” The good news of the cross is that the tiniest little speck of your sin, and all of the great big sins as well, have been paid for by the perfect and final sacrifice.”

    It really sums things up for us relativist humans. How we love to pretend there is a difference between small sins and great. While we know there are vast differences between some sins in their social ramifications (e.g. murder has far more dramatic effects on society than stealing does), the simple fact is ANY sin in ANY form is odious to a Holy and perfect God. Thus, the “perfect and final sacrifice” satisfied God’s justice 100%.

    Think I’ll be sharing this article with a few people!

  5. anaquaduck says:

    Dawkins(the atheist) tends to think sin is no big deal & God is over reacting.Yet if it could be measured in terms of impact, it is very severe, so to have it removed & replaced with something wonderfully pure is something worthy of praise (Psalm 103).

    There is nothing cheap about grace & people who treat it as such have lost a sense of its true value.

  6. Jim Heethuis says:

    Re: the seriousness of sin & God’s justice– If even an eternity in hell would not eventually satisfy God’s just judgement against my sin, then my sin must be a very serious matter indeed.

  7. L. Westerlund says:

    Jim, what exactly do you mean? Is this straightforward, or ironic? If it is a direct statement, I am not sure I understand your point.

  8. Jim Heethuis says:

    I meant to be strait forward and in agreement with your comment. Sin is eternally and enormously serious. Even an eternity in hell will not release me from God’s just wrath against it. We can’t be condemned to hell for our sins, “do our time” and, in some million years or so, get “released.” Only the atoning work of Christ’s sacrifice can satisfy this holy and perfectly justified wrath of God against my eternally offending sin. Huge offense. Even bigger the atoning Grace to pay for it.

  9. Jim Heethuis says:

    cont. I found R.C. Sproul’s, “The Holiness of God” helpful here.

  10. L. Westerlund says:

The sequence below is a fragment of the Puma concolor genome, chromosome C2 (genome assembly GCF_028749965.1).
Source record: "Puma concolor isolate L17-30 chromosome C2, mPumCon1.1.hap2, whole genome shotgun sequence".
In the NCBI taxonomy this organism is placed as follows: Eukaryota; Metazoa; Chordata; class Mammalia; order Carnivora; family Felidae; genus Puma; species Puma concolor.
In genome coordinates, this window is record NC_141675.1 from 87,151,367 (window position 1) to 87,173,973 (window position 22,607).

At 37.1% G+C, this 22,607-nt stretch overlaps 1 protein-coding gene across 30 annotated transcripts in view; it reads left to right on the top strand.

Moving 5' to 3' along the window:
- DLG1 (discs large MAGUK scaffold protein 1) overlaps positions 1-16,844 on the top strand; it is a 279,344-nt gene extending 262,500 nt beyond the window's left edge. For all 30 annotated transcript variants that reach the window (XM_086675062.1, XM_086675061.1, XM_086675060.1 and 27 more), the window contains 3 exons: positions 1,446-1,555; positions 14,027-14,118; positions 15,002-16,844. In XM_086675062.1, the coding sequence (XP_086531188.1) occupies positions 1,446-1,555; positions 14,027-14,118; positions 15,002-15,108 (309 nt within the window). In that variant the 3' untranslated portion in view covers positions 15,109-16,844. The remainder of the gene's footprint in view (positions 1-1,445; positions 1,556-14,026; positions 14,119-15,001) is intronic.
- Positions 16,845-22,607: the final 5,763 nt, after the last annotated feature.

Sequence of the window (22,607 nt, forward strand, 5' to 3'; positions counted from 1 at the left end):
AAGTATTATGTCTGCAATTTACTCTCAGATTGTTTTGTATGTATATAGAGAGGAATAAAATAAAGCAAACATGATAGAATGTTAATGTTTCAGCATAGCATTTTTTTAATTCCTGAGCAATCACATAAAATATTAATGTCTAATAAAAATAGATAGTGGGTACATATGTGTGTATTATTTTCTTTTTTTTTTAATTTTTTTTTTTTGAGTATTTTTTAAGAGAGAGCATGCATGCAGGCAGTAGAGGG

Thanks, Jim. Sorry for the skepticism–I have encountered too many sarcastic remarks. You make an excellent point…or, rather, points. We can not begin to realize what the Atonement means until we understand the offense of our sin.

  11. Jason,

    You are right. God casts our sins into the “sea of iniquities”(Mic. 7:19) and “removes them as far as the east is from the west.” (Ps. 103.12) This picture is painted for us during OT sacrifices when they would send the scapegoat into the wilderness with the sins of the Israelites on it’s back. The sins are out there somewhere, we just don’t know where, they can’t be found. HOWEVER, I think the point he was trying to make is in regards to God’s attitude towards sin isn’t light. Forgetting doesn’t equal levity.

    Great post though! John Stott’s book The Cross of Christ really goes into detail on all of this and more, great stuff.

  12. Hope Henchey says:

    Wow I really needed to be reminded of the gospel in this way.
    I think for a long time I had thought that when I became a Christian, God thought “Oh awesome, now let me look around and find some work for you to do!”
    But the doctrine of election changes everything. I have been shown mercy for a specific purpose or He wouldn’t have chosen me!

  13. Dirk says:

    Stunning story there. What occurred after? Good luck!

  14. Что Проходит я новичок в этом, я
    наткнулся на это У меня обнаружил Это абсолютно полезно
    и это автоматизированного меня нагрузок.
    я надеюсь до дают вклад и ПОМОЩЬ другие пользователи
    Как его помогли меня. Великая работа.

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Kevin DeYoung

Kevin DeYoung is the senior pastor at Christ Covenant Church in Matthews, North Carolina. He is chairman of the board of The Gospel Coalition, assistant professor of systematic theology at Reformed Theological Seminary (Charlotte), and a PhD candidate at the University of Leicester. Kevin and his wife, Trisha, have seven children. You can follow him on Twitter.